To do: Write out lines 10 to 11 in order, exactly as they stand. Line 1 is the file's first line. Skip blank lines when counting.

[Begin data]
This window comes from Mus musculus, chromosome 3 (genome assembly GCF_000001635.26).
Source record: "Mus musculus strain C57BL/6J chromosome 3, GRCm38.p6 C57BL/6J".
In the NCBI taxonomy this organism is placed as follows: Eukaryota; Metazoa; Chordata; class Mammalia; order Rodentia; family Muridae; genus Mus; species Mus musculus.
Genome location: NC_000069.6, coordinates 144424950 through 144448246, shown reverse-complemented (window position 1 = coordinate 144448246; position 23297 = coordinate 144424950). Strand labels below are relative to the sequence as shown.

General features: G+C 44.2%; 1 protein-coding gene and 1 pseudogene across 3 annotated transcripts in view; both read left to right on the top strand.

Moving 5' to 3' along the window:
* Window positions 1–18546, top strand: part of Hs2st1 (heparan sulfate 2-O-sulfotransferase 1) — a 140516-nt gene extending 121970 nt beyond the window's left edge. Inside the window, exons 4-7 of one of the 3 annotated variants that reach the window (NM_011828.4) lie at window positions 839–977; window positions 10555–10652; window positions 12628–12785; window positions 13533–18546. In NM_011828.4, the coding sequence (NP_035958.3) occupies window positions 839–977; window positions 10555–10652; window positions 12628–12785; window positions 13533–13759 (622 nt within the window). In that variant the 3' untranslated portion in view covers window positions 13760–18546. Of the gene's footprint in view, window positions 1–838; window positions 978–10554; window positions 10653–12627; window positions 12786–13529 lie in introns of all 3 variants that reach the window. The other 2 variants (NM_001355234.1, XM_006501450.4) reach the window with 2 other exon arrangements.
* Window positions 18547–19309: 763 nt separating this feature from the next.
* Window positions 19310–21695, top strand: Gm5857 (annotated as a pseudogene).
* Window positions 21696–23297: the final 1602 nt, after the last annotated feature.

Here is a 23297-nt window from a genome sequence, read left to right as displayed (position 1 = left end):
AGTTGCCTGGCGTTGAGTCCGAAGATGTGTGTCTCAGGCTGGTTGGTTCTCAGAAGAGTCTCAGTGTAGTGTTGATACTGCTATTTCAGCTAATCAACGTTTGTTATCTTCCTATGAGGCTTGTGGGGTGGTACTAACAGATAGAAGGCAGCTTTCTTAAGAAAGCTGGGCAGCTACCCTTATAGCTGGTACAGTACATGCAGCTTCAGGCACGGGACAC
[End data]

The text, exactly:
* Window positions 21696–23297: the final 1602 nt, after the last annotated feature.

Here is a 23297-nt window from a genome sequence, read left to right as displayed (position 1 = left end):